Part of the tradition is that the guests of honour remember to act surprised at the whole to-do. They also “just by chance” have prepared breakfast and coffee for however many well-wishers have arrived. And so the merriment continues throughout the day.

The Gate of Honour stands as long as the greenery and flowers can manage. Thus all who come and go, know that a celebration has been held.

The candles in the window

Springtime in Denmark abounds with days of celebration and memorial. Each day with its own set of traditions.

Candles in the windows in Copenhagen on May 4th 2017

One such day is May 4th. The tradition with which it is connected is the placing of candles in all the windows of the house as dusk sets in. A simple gesture symbolizing something far from simple: Freedom.

A light at the end of five dark years
In the beginning of May 1945, Denmark had been living under occupation by Nazi-Germany for five years and one month. Much had happened since the dark spring day of April 9th 1940 when German troops crossed into Denmark and changed everything.

The most important thing at least as it must have felt in May 1945 was that Adolf Hitler’s seemingly invincible army did not seem so invincible any more. News had been censured during the occupation, so not all was known of what was going on throughout Europe.

During the spring of 1945, however, there was a sense that “something” was up. And when news of Hitler’s death on April 30th was proclaimed via official channels, the sense of this “something” became more substantial and the country was humming with rumours and hope.

A historic moment and a radio silence
On the evening of Friday May 4th 1945 this “something” finally had to give: At precisely 8.30 pm, Danes across the country were as per usual tuning in to the daily news in Danish broadcasted from the BBC in London. In so doing they were, defying both official protocol and incessant German attempts to jam the radio signal. But listen they did.

For five minutes, the speaker read the news as usual. Then something unusual happened. The radio went silent for ten long seconds. When the speaker continued, he set off one of the biggest nights of celebration in the history of Denmark as he spoke the words:

“At this moment we are receiving the news that Montgomery [the British Field Marshal] has announced that the German troops in Holland, Northwest Germany and in Denmark have surrendered. This is London. We repeat…”

The surrender was not to go into effect until the morning of May 5th at 8 am. But the Danes did not seem to care. People stormed into the streets where they celebrated, cheered and made bonfires, on which they burned the hated blackout curtains they had been forced to live with since the beginning of the occupation. No light was allowed to seep out of the houses – now, all people wanted was to let the light flood out.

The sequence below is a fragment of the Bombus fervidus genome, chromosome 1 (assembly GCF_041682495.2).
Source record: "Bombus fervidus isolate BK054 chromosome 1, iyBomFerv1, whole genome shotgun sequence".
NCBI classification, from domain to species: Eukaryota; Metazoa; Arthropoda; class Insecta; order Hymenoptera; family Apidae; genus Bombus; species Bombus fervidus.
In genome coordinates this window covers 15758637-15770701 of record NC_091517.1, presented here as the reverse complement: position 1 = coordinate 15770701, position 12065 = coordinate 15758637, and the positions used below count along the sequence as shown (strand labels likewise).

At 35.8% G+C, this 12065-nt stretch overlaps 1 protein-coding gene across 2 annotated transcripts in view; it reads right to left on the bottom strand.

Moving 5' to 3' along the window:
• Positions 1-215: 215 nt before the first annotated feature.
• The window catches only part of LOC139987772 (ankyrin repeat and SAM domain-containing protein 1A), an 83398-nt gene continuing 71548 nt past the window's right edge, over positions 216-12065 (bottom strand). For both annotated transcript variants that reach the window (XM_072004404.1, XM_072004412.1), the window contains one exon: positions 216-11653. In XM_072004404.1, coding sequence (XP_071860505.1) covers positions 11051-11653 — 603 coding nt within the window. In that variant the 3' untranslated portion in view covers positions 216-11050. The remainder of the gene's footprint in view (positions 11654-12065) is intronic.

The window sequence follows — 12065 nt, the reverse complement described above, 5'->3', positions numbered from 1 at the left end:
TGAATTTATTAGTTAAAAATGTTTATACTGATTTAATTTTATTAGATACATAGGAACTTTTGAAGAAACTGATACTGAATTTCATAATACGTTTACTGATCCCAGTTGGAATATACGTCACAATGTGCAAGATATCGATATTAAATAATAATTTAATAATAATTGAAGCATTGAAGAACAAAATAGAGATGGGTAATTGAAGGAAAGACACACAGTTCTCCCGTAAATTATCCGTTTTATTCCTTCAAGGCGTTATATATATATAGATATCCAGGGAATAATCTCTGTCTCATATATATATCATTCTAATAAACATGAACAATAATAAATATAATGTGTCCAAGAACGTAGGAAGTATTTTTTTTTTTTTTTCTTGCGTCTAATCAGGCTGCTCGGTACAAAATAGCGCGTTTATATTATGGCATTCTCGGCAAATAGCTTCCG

As dusk set in half an hour later, people across the country spontaneously began lighting candles in their windows, replacing the blackout curtains with light.

“Closed because of joy … Hurrah”
Source: Wikicommons, copyright free photo.

Should or shouldn’t
Later it was learned what happened during the ten seconds of silence in the evening broadcast from London. What seemed like ten long seconds of just silence, was ten seconds of intense drama in the small Danish radio studio in London:

As he was reading the news, the speaker was handed a note with the ground-breaking news. He quickly needed to decide whether to read the news at once or wait to have it confirmed. This, however, would mean that the news of the liberation would be a day late in reaching the Danish population. This could have dire consequences for civilians and resistance fighters alike, who had become more and more active as the war seemed to be drawing to its close.

In the end, the speaker decided to read the news. Thereby he inadvertently sparked the tradition, which you may still see in homes across Denmark should you go for an evening walk on the evening of the 4th of May.   

In the clip below, you can hear the radio announcement from May 4th 1945. Unfortunately without English subtitles. First you hear the call signal of the BBC followed by the Prince of Denmark March and the words “This is London, BBC sending to Denmark”. If you jump to 1:55 you will hear the silence begin at 2:00 as the speaker turns of his microphone to verify the message he has been given. At 2:11 he returns with the message of the liberation.

Notes for another day: The days following the “Liberation announcement” as it has since been known, were days of both joy and reckoning. And on the island of Bornholm, joy soon turned to fear again as Russian troops landed on the island, occupying the island and its citizens until April of 1946. So not all was peaceful and good yet – but that is another story to tell.

Sources: www.Danmarkshistorien.dk